1: St. Catherine's HillNorth is at the top. The area covered by the image is roughly five square kilometers (two square miles). Winchester lies immediately to the north. The large building to the west of St. Catherine's Hill is the St. Cross Hospital, the terminus of the "Keats Walk". If you park in the lay-by next to the viaduct, it takes no more than an hour or two to complete any number of pleasant circular walks, even at the annoying stop-start pace we might call a "photographer's dawdle". Note the handy pedestrian bridge over the motorway between the hill and Twyford Down, and the tunnel beneath the motorway between the viaduct and the southern stretch of the Itchen. There is nowhere that cannot be connected to anywhere else, on either side of the road.
2: M3 motorway (Twyford Down cutting)
3: Twyford Down
4. Hockley Viaduct
5. Itchen water meadows
6a-c: River Itchen and Itchen Navigation canal
Obviously, satellite imagery tends to flatten out topography. For example, you get little sense of the depth of the valley between St. Catherine's Hill and the motorway, with its very steep rise up to the left-hand side of the cliff-like cutting. Also, from space Twyford Down looks like a flat field; it's hard to imagine the exhilarating sense of elevation you experience when walking on that rolling high ground. What you do see, however, is the way everything diverges and re-converges as it flows around the hill, like a rock in a stream. Or perhaps like a gigantic green eye, gazing back at the satellite.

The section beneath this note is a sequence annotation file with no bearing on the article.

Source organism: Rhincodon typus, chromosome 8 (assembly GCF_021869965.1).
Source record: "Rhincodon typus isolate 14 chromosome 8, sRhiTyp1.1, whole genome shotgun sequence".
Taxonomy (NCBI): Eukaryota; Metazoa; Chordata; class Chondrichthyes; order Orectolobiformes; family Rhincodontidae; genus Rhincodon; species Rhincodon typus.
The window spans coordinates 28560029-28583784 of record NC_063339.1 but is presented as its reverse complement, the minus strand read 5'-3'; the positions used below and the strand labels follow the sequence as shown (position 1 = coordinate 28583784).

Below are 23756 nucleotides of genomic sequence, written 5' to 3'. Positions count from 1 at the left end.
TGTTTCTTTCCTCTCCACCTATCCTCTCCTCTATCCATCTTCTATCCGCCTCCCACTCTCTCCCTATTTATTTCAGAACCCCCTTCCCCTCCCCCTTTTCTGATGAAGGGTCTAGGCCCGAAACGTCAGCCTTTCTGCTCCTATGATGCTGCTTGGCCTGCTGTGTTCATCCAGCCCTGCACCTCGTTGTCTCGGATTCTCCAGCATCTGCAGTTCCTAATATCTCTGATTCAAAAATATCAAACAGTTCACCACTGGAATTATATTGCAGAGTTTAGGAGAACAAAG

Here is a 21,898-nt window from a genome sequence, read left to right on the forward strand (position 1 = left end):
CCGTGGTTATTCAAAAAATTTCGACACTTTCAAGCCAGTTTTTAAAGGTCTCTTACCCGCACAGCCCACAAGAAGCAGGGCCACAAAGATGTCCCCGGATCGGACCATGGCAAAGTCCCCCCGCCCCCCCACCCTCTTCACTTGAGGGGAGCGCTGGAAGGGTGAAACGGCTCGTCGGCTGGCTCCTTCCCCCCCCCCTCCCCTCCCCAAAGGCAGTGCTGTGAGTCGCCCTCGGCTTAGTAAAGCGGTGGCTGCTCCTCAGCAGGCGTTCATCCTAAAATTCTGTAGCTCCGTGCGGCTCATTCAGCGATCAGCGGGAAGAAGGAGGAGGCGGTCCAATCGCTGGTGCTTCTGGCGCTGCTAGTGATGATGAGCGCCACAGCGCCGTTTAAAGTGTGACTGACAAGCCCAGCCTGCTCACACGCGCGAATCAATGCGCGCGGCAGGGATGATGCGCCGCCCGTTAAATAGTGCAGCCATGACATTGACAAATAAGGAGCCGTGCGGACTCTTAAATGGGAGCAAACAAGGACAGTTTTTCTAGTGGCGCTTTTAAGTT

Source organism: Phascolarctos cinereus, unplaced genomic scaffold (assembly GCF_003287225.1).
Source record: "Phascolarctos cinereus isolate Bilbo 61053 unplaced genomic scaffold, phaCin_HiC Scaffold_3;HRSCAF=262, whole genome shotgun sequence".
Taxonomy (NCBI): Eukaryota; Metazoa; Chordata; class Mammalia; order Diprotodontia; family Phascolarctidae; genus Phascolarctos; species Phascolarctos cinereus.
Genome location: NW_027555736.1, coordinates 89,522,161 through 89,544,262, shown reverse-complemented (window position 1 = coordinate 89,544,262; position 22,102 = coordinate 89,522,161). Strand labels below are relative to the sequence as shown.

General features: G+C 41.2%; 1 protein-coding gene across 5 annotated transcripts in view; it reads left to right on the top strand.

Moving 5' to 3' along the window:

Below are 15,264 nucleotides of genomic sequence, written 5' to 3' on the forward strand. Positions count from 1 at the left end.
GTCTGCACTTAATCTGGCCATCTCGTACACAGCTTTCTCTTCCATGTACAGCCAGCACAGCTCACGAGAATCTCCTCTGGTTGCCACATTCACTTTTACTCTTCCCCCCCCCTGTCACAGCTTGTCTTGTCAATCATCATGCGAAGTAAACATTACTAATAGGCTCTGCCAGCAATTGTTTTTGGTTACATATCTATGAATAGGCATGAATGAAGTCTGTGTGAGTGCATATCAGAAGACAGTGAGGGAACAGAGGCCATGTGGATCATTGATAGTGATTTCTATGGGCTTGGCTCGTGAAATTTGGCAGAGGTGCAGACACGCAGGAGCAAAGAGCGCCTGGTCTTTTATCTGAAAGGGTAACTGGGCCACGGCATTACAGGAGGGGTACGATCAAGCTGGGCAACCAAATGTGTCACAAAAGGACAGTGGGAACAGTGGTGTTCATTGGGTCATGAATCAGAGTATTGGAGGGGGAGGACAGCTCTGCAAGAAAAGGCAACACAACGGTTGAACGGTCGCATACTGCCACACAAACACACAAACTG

In fact, the main road into Winchester used to run along the west flank of the hill, tight alongside both the canal and the old railway line that crossed the river on the viaduct. The only way to really understand how entangled it all once was is to use a very large-scale pre-War Ordnance Survey map. Or, better still, an online service like that provided by the National Library of Scotland, which enables you to view and compare OS maps of different scales and vintages. A good map makes all the difference: is there anything more intriguing than seeing words in close proximity on a map like "Plague Pits", "Ancient Fields", "Roman Road", and "Earthworks"? Not to mention "Sludge Beds", or "Sewage Farm"?